How does sleep impact health?

How does sleep impact health?

How does sleep impact health?

Have you ever had a terrible night’s sleep and felt awful the next day? We all know how sleep can make us feel better – whether we want rid of a pesky headache or we’re worrying about an important decision. But sleep in fact plays a vital role in our health and wellbeing, helping our various systems and organs to function as they should[1]

Let’s take a look at the different ways sleep can impact our physical and mental health. 

How is sleep good for physical health?

It’s well-documented that sleep acts as a sort of reset period during which our brains and bodies rejuvenate themselves[2]. In essence, we need sleep as a time to recover from the day before, and prepare for the day ahead. So what happens if, for whatever reason, you are sleep deprived?

Sleep deficiency refers to an insufficient amount of high-quality sleep – so you can feel the effects even if you’re getting lots of poor quality sleep. This can lead to some obvious symptoms – fatigue, an inability to focus, falling asleep during the day – as well as some you might not be aware of. Consistently not getting enough sleep can put you at a higher risk of conditions such as obesity, diabetes, heart disease and strokes[3]

Can a lack of sleep cause a sore throat?

Not getting enough sleep can also affect the efficacy of your immune system[4]. During a good night’s rest, certain parts of the immune system activate what you might call a ‘higher gear’, working harder to fight off pathogens within your body. It is believed that this helps to keep you healthy by using this burst of increased activity to take down infections before you start to show symptoms. 

Therefore, if you miss out on this sleeping period, you could be at greater risk of showing symptoms for these infections and feeling ill – i.e. you might notice a sore throat infection. Of course, a sore throat can in turn keep you awake, so it’s a good idea to treat the pain with a spray such as Ultra Chloraseptic’s anaesthetic menthol throat spray. This works to dull the pain, helping you to get better quicker with less interrupted sleep.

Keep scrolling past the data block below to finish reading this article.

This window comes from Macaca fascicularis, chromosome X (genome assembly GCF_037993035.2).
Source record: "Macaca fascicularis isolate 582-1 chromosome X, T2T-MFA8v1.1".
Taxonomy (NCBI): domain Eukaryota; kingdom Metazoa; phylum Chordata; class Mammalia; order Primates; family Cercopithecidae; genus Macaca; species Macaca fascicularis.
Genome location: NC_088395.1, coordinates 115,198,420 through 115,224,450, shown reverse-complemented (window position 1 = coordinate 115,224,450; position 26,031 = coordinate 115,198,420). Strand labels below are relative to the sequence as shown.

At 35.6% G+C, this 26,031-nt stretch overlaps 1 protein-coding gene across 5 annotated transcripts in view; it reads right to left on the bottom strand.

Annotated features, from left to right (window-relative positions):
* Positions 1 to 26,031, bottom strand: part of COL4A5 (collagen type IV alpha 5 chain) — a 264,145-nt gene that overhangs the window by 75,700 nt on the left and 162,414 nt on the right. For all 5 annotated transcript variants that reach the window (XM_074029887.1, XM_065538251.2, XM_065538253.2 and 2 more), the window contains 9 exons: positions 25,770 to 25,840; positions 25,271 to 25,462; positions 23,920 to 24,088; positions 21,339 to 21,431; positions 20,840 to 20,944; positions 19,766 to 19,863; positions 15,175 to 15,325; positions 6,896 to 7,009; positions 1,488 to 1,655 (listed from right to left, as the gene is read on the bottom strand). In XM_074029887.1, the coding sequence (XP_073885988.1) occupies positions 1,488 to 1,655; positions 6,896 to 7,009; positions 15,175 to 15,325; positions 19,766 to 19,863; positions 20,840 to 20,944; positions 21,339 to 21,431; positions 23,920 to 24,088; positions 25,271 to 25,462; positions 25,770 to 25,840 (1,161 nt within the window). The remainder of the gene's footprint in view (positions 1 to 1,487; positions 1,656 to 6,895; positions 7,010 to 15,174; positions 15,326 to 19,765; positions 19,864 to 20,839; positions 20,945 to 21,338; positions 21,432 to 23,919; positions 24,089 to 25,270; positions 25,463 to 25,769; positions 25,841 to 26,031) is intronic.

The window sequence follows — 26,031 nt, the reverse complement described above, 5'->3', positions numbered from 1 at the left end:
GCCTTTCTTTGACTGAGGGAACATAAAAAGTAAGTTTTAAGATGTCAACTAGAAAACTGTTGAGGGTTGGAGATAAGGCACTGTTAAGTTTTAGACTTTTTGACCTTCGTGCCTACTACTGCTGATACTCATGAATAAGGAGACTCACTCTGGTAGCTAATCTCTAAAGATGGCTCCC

However, an interesting fact is that this revving up in activity during sleep happens regardless of whether or not you’re actively ill. Because of this, it’s thought that sleep helps to improve your adaptive immunity[1]. In the same way that sleep helps us process our memories of the day, sleep can also help the immune system strengthen its memory of the pathogens it encounters. This may result in an improved adaptive response the next time you come into contact with such pathogens. In effect, getting lots of good quality sleep can help to prevent a sore throat infection.

How does sleep affect your mental health?

Having to get up and go about your day as normal after a night of poor sleep is not fun, but few of us realise how much of an impact prolonged sleep deficiency can have on our mental health. Not sleeping well can lead to tiredness, lack of focus, low energy and irritability. All of these can affect your ability to get things done, whether you’re working, studying, carrying out household tasks or running errands. This in turn can lead to low self esteem and anxiety, which can then keep you up at night even more[5]

Sleep’s impact on your mental health can be compounded if you already have health conditions or if your sleep deficiency is causing problems with your physical health[5]. Seeing a GP or pharmacist can help you to find ways to combat this. It can be really difficult to break out of that cycle, but it’s worth it. Getting to grips with good sleep hygiene habits can help to improve your physical and mental health and keep you better protected against minor illnesses and infections.





[4] Besedovsky, L., Lange, T., & Haack, M. (2019). The sleep-immune crosstalk in health and disease. Physiological Reviews, 99(3), 1325–1380.